Markets Pull Back with One-Two Punch!
Last week’s market reaction? Federal Reserve Chairperson Powell announced a sharp change in Fed policy. Only a few months back, rate hikes in 2022 were pretty much off the table.
Last week Powell announced a doubling in the reduction of monthly bond purchases from 15 billion to 30 billion, with the bond buying concluding in March.
We now have 3 rate hikes forecasted in 2022 and 3 more in 2023.
This is happening at a time as the uncertainties of Omicron are rather significant.
As of today, we are seeing professional sport cancellations, Broadway shows, and others being cancelled. Many companies who were transitioning employees back into their offices, are again postponing, and having employees work from home.
I certainly don’t want to be redundant, however the Fed should have concluded the bond purchases several months ago. If so, the narrative could be, rate hikes decisions will be currently dependent on our progress in how quickly we move through Omicron. Oh well! Keep in mind, Powell has changed his mind a few times during his tenure!!!
With the one-two punch of Powell and Omicron, the Nasdaq led the decliners last week, falling (2.94%). The Dow dropped (1.67%), the S&P 500 (1.91%) and the Russell 2000 (1.68%).
Foreign stocks were down (.46%) and Emerging Market stocks (1.75%).
Many firms are already lowering their 2022 GDP forecast. Omicron will certainly slow things down. How much? How long? With what significance? Great questions? The answers will have significant influence on the Federal Reserve, the current economic recovery and of course, the markets!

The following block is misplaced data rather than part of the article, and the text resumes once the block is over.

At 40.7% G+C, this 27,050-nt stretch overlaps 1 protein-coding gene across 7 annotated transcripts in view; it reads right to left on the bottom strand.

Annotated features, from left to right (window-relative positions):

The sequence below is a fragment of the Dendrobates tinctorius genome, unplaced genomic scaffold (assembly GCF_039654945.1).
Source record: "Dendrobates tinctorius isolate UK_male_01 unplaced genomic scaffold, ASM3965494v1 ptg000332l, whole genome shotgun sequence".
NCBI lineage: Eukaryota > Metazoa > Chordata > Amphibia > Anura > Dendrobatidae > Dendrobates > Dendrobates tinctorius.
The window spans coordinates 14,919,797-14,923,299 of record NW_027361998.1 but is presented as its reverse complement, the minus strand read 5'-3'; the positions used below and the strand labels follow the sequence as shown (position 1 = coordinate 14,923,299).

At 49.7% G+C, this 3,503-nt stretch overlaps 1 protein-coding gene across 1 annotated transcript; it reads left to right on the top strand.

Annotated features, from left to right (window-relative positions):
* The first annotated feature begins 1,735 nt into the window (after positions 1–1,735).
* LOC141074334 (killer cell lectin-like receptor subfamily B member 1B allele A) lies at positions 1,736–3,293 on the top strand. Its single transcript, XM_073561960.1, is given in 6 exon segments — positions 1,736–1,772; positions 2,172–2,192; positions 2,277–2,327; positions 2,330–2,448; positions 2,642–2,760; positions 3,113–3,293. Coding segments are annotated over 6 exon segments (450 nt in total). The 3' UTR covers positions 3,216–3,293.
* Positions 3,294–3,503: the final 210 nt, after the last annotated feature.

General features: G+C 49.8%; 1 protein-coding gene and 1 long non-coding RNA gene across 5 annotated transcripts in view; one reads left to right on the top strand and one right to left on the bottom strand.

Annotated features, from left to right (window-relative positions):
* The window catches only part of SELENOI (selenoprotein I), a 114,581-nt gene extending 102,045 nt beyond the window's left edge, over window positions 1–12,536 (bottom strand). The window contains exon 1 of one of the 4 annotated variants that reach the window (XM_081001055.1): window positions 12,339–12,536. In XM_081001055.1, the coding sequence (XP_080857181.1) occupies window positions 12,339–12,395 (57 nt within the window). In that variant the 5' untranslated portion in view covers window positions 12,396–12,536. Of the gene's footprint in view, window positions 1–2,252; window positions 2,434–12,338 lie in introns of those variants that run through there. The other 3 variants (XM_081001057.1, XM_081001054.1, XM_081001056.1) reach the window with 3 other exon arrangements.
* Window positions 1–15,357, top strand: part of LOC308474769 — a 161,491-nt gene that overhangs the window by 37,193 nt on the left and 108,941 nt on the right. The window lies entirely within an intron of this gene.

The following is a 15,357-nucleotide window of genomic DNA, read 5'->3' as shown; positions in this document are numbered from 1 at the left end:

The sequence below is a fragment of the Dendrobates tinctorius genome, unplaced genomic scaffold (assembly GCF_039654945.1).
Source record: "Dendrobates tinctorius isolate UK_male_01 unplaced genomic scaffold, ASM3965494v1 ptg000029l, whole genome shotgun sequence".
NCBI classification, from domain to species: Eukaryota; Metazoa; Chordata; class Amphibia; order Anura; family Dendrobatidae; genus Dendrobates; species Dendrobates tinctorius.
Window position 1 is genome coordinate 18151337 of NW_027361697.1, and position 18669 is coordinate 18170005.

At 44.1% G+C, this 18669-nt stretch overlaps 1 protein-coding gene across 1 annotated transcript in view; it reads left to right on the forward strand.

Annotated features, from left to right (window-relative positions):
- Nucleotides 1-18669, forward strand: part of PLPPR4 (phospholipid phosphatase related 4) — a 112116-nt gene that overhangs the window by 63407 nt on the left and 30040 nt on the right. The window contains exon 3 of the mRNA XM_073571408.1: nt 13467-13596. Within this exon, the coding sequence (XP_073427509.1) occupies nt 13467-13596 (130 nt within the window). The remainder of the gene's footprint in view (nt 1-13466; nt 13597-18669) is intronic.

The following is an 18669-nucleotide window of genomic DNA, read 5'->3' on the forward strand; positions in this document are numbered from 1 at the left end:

In addition, firms are also citing reductions in GDP projections, as President Biden’s “Build Back Better” plan was given a sleeping pill by Senator Joe Manchin over the weekend. Many believe if the bill passed, or does pass in the future, it will contribute to economic growth, raising Gross Domestic Product.
Over the last several months, I’ve had conversations with clients suggesting the easy money has been made in the markets. When the Fed reverses monetary stimulus, history has shown, an economic head wind appears at some point during the rate raising cycle.
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- Social Security checks are going up by 5.9% in January
- Medicare Part B premiums are rising to $170.10 from $148.50
- The Taxable wage base is increasing to $147,000 from $142,700
- The SS Earnings test threshold is increasing to $19,560 from $18,560.
- HSA contributions are rising slightly. Singles, $3,650 from $3,600 and Couples, $7300 from $7200.
- 401K Limits increasing to $20,500. Age 50 plus remains the same at $6500.